Recently, I read an article in the New York Times, that brings up an aspect of many social media interfaces, the like button. Many of us may be so used to the existence of this like button that we do not think about the negative effects it may have. When posting on social media, the number of likes a post gets is the main way we gauge the popularity or approval of our posts. But with the growth of social media, our online selves may become an extension of our real selves. Does this mean that your level of online social popularity could lead to real feelings of approval and disapproval?
The article looks into the psychology behind this approval. Matthew Lieberman, a Psychology professor at UCLA, said that “what social media exacerbates is the satisfaction of feeling part of a group, and the pain associated with feeling excluded from a group.” This is how social media use can be related to addiction. Everyone wants to be liked, and social media provides an outlet for feeling this approval. But it also has a “negative association”. Getting too few likes not only makes users feel bad, it leads them to post more frequently to get the approval they crave.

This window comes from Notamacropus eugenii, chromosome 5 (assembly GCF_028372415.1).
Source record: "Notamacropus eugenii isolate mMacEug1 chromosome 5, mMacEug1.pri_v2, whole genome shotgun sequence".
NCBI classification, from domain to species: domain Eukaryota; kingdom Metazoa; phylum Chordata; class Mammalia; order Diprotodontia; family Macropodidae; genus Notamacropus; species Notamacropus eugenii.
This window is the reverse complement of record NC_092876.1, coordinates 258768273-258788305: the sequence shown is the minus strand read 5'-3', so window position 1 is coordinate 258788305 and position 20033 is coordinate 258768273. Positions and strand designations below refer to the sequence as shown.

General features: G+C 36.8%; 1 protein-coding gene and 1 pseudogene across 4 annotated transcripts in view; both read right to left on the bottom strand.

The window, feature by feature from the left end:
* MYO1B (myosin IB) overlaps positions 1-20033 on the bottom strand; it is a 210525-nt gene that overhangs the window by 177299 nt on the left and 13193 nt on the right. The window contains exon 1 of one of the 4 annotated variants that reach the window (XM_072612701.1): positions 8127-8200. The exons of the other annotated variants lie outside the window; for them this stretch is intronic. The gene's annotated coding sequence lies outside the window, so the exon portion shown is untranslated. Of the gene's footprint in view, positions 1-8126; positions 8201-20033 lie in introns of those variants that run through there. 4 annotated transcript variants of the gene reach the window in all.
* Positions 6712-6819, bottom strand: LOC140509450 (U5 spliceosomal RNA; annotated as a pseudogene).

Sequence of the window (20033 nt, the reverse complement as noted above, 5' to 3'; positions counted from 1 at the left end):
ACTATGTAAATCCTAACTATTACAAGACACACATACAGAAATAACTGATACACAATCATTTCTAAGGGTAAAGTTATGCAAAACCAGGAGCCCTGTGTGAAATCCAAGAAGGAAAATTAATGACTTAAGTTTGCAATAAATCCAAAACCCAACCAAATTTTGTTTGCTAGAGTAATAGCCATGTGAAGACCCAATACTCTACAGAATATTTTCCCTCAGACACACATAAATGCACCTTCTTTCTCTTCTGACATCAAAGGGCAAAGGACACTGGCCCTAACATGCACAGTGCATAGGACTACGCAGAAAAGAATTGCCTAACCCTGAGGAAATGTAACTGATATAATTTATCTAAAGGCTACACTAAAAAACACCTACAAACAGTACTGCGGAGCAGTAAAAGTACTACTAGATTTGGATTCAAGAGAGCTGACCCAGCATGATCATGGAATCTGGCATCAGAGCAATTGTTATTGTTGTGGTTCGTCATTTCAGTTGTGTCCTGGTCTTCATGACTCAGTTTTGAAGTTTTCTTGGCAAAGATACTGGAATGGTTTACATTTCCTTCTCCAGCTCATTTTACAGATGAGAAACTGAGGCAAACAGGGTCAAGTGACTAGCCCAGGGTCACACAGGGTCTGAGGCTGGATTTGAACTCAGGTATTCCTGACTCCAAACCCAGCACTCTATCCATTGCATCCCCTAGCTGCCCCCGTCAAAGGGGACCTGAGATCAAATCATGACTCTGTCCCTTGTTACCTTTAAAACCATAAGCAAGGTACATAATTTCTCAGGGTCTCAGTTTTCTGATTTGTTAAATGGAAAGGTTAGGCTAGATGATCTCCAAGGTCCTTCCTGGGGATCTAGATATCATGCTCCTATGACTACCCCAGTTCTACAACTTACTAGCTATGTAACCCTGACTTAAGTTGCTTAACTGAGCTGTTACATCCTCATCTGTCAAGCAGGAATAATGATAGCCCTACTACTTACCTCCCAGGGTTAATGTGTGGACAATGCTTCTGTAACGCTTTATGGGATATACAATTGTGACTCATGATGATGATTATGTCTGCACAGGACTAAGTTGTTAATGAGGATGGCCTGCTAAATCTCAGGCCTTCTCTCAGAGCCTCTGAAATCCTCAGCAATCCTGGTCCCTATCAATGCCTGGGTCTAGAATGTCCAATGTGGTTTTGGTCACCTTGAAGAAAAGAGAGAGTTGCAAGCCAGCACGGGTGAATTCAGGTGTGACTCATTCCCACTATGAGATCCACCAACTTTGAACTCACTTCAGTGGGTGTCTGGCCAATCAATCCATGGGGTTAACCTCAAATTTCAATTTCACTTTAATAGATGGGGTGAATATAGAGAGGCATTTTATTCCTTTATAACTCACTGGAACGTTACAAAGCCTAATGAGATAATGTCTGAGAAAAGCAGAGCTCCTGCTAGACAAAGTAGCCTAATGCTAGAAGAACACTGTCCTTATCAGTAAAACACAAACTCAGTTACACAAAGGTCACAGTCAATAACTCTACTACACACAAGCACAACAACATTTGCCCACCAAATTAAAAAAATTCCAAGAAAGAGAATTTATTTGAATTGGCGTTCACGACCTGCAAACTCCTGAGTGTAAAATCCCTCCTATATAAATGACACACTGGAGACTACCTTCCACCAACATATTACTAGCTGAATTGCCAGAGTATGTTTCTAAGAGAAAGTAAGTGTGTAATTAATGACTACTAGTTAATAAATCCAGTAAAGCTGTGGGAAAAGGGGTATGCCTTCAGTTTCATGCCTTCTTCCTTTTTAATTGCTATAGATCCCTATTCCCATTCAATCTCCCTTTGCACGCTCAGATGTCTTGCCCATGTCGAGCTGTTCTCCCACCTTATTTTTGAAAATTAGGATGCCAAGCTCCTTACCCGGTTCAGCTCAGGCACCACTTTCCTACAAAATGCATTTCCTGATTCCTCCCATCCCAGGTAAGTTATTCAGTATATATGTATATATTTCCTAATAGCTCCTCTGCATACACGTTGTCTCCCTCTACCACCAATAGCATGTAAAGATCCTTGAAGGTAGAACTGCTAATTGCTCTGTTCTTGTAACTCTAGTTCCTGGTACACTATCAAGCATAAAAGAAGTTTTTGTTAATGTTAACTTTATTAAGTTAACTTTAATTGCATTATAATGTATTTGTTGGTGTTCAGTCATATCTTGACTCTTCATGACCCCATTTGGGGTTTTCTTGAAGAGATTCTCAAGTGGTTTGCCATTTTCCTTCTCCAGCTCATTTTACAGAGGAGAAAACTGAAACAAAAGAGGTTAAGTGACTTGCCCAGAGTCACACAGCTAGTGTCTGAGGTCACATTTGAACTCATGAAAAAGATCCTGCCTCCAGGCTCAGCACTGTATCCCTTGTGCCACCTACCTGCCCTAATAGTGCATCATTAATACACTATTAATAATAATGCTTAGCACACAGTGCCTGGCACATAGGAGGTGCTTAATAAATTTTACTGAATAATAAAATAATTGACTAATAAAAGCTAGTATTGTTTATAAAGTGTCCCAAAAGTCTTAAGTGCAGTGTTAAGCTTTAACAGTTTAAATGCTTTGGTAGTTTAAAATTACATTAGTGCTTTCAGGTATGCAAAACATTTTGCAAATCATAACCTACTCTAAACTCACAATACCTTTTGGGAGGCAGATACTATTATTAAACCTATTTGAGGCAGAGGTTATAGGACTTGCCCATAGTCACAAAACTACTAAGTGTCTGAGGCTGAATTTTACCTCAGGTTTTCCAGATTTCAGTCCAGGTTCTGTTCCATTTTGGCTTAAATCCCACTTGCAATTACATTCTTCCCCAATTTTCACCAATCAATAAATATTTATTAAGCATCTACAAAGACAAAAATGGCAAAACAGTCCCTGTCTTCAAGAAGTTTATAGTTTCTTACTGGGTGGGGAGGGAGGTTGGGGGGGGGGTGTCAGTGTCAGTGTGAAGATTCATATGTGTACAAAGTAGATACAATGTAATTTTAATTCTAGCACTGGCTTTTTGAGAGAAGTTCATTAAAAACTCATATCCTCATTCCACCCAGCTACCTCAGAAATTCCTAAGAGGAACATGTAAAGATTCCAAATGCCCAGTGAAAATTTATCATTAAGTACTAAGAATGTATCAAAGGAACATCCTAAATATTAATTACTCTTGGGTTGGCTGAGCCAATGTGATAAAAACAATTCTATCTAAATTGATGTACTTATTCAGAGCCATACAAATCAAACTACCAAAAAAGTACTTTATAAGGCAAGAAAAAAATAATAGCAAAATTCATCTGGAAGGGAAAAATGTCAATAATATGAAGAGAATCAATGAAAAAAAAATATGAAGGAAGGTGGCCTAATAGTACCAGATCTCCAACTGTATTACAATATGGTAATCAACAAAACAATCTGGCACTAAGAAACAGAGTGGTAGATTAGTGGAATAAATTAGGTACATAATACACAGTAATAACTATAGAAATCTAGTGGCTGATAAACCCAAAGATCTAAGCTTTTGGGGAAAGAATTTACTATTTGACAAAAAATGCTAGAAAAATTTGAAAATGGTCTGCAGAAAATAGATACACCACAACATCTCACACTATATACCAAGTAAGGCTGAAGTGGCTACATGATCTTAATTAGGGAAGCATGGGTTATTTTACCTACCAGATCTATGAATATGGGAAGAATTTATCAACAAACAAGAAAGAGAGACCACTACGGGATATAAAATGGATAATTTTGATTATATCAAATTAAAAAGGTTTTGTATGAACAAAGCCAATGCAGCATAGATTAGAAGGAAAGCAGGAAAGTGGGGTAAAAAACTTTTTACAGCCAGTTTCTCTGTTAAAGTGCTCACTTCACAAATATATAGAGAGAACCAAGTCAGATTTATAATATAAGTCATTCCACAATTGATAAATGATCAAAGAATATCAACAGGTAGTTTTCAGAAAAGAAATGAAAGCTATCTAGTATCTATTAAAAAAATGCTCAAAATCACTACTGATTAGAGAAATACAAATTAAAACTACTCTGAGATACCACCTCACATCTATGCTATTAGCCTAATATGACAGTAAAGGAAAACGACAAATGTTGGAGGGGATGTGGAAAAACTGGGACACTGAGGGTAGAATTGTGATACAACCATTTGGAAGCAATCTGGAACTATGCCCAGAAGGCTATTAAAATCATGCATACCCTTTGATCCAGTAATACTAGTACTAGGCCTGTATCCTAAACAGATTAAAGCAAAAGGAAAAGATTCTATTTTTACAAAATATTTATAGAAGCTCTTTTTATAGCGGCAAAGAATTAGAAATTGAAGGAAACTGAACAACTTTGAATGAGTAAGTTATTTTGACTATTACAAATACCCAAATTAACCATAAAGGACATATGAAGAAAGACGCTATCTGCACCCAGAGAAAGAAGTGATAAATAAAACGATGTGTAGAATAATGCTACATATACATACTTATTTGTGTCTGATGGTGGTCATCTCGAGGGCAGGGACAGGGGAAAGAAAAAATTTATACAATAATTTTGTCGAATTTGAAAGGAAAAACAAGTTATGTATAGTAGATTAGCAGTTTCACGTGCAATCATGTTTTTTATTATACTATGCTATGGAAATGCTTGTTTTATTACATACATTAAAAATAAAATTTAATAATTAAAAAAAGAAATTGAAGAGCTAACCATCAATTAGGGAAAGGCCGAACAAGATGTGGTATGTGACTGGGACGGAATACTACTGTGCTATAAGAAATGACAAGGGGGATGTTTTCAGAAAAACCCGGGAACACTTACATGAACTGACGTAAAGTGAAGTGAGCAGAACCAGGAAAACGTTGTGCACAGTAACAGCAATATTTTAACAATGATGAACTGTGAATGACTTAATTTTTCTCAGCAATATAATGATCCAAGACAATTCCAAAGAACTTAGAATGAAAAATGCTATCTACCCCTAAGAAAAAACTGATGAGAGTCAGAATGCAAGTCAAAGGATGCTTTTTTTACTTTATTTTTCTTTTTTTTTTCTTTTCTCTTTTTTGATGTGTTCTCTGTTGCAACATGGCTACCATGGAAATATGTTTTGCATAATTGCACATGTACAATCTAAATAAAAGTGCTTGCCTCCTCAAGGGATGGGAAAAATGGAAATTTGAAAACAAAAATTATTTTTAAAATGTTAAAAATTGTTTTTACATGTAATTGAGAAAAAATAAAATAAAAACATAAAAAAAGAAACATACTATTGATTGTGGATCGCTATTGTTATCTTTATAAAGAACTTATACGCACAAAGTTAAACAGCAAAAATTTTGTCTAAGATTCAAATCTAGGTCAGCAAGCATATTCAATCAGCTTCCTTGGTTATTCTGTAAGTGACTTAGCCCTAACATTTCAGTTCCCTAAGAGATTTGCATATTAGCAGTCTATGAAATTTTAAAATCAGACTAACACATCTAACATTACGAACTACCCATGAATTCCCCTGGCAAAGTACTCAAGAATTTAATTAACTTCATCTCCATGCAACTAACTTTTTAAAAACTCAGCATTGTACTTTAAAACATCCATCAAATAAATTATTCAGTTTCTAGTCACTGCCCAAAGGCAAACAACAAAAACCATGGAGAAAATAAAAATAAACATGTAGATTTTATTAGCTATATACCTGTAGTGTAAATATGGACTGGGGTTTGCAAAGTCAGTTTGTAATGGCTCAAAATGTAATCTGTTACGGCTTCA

I don’t post on social media that frequently, but when I do, I definitely fall prey to approval, constantly checking for number of likes. I’ve also experienced my friends asking me to go like their posts so that they appear more popular on their newsfeed. Is this social media anxiety affecting real life, as people “gauge their self-worth by the number of likes, favorites, retweets”? If so, should we be doing something about it, or is this simply a phase that users go through before separating social media approval from real feelings of acceptance?
For most people, I think this will just be a phase that they go through in their peak years of social media use. However, for those growing up in the age of social media (maybe those born after 2000?), the social media approval may be something that they are too used to relying on.